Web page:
Brimming bright with a dedication to the women in Ish’s life, “Thanking the Girls” is a wonderful tribute that proves that this slick-talking, experimental rap bohemian is still a real G that should be protected at all costs.
2. Gregory Porter — “Phoenix”
This two-time Grammy Award-winner makes a solid return to form on “Phoenix,” a new single from his forthcoming album ALL RISE. Following his gospel-tinged, praiseworthy cut, “Revival,” Porter sings about “the undying, irrepressible spirit of love,” and gives a bit of hope to those who have gone through a great blow to the heart. [Ed. Note: Rest in Peace to his brother, Lloyd Cornelious Porter.]
3. Rose Gold — “Stay Down” (ft. Like)
2020 is poised to be a breakout year for Rose Gold. A staple in the music scene out West, this Baltimore original steps onto center stage with “Stay Down,” which was produced by and features Pac Div’s own Like. Imbued with a few key samples—namely Junior M.A.F.I.A. and some funky Erykah Badu drums—”Stay Down” is a mellow groove that follows her previous single, “Purpose II,” and ramps up anticipation for her debut album, set for release later this year.
4. Emmavie — “I Hope We Never Break Up”
Emmavie is a London-bred singer-songwriter who I first showcased on my health-and-music newsletter, #KevitoSays. Her captivating style and luscious vocals make her a standout future star from the U.K., while “I Hope We Never Break Up” follows in line with her “free from boundaries” style of creation. “The song is about when you first start seeing someone and you’re infatuated with them,” she shared via email. Despite this being her second music video ever, “I Hope We Never Break Up” is a very strong introduction by an artist I hope you all can connect with.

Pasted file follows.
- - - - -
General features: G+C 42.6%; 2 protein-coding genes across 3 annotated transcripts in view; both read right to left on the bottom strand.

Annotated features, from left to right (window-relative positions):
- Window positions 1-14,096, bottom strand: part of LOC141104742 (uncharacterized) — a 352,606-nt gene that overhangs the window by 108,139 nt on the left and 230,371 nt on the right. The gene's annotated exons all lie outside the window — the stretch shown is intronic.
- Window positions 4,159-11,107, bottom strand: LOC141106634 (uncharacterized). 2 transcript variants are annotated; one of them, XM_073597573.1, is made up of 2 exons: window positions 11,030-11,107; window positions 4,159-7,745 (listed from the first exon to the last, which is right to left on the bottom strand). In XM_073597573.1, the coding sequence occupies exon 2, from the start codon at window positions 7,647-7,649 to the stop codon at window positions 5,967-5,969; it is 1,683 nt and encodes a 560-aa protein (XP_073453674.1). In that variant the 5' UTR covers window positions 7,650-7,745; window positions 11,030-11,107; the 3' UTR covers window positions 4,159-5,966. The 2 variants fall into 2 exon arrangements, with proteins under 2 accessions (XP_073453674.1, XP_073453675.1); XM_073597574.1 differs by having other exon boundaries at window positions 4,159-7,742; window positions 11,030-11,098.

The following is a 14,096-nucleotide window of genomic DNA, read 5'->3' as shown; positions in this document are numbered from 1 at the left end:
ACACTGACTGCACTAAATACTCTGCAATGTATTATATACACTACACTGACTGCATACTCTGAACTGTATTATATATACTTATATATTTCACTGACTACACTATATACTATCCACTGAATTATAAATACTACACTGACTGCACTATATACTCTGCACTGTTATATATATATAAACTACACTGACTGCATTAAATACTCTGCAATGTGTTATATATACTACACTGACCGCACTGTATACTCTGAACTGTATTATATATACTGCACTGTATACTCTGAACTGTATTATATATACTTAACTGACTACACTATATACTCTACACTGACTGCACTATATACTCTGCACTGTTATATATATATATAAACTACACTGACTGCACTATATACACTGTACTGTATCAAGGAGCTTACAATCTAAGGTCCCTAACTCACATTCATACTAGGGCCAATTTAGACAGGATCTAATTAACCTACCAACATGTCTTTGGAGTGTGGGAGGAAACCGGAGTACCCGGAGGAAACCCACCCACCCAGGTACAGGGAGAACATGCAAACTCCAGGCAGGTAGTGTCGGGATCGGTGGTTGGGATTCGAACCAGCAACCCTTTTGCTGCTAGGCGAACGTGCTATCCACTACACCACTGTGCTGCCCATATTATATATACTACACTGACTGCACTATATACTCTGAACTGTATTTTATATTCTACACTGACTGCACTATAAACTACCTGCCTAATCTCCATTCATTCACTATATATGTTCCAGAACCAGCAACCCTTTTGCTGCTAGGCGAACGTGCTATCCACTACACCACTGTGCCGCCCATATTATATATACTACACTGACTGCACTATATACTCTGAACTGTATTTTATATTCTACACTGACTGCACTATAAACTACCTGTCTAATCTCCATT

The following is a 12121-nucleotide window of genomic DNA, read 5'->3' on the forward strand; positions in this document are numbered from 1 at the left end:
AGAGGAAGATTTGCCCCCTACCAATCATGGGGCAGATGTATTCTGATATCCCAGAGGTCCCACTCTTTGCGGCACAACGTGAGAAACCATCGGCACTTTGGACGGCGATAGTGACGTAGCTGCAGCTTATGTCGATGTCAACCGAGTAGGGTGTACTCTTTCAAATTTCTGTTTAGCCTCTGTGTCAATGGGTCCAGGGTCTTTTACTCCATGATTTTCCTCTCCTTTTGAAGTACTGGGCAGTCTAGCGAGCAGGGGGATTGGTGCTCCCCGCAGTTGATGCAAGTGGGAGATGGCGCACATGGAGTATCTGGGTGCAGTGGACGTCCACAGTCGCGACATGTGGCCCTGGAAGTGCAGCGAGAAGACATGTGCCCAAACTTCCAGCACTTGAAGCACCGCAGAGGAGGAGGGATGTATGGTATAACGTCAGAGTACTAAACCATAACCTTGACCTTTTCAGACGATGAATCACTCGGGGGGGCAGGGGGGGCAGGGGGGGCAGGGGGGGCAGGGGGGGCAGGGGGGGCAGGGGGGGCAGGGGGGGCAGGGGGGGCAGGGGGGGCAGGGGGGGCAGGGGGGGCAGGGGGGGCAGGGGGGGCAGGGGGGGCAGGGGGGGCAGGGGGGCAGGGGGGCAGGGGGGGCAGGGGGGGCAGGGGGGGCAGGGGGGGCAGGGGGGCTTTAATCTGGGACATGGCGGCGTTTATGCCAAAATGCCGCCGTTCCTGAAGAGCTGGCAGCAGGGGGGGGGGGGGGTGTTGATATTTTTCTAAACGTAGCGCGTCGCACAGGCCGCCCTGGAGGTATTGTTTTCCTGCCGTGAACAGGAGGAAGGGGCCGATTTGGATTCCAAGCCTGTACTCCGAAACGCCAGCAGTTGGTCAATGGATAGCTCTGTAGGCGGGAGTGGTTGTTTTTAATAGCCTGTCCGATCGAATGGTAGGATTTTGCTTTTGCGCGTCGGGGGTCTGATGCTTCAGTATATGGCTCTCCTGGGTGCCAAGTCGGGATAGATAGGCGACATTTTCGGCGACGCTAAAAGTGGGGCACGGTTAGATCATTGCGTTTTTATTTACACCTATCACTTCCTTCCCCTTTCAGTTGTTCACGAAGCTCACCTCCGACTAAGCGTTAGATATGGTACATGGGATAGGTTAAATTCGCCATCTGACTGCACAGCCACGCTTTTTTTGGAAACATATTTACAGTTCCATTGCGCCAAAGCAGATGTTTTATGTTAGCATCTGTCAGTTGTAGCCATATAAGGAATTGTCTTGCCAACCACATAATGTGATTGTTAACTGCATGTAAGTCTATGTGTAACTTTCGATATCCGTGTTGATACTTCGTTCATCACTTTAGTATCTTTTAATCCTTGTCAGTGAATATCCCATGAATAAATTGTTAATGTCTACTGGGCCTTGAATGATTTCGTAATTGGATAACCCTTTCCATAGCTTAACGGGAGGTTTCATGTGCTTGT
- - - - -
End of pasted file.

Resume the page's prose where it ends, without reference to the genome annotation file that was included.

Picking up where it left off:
5. Run the Jewels — “Ooh LA LA” (ft. Greg Nice & DJ Premier)
If you heard this song before its pre-pandemic release, then you’re a real fan of the Netflix series Ozark. “Ooh LA LA” marks the bombastic return of everyone’s favorite anti-establishment, ride-or-die rap duo, Run the Jewels. The video serves as a commentary on class divisions and capitalism, which have been painfully revealed through this coronavirus crisis. A utopic and raucous cut, “Ooh LA LA” is a people’s party worth keeping on repeat until RTJ4 comes out.
6. KEM — “Lie To Me”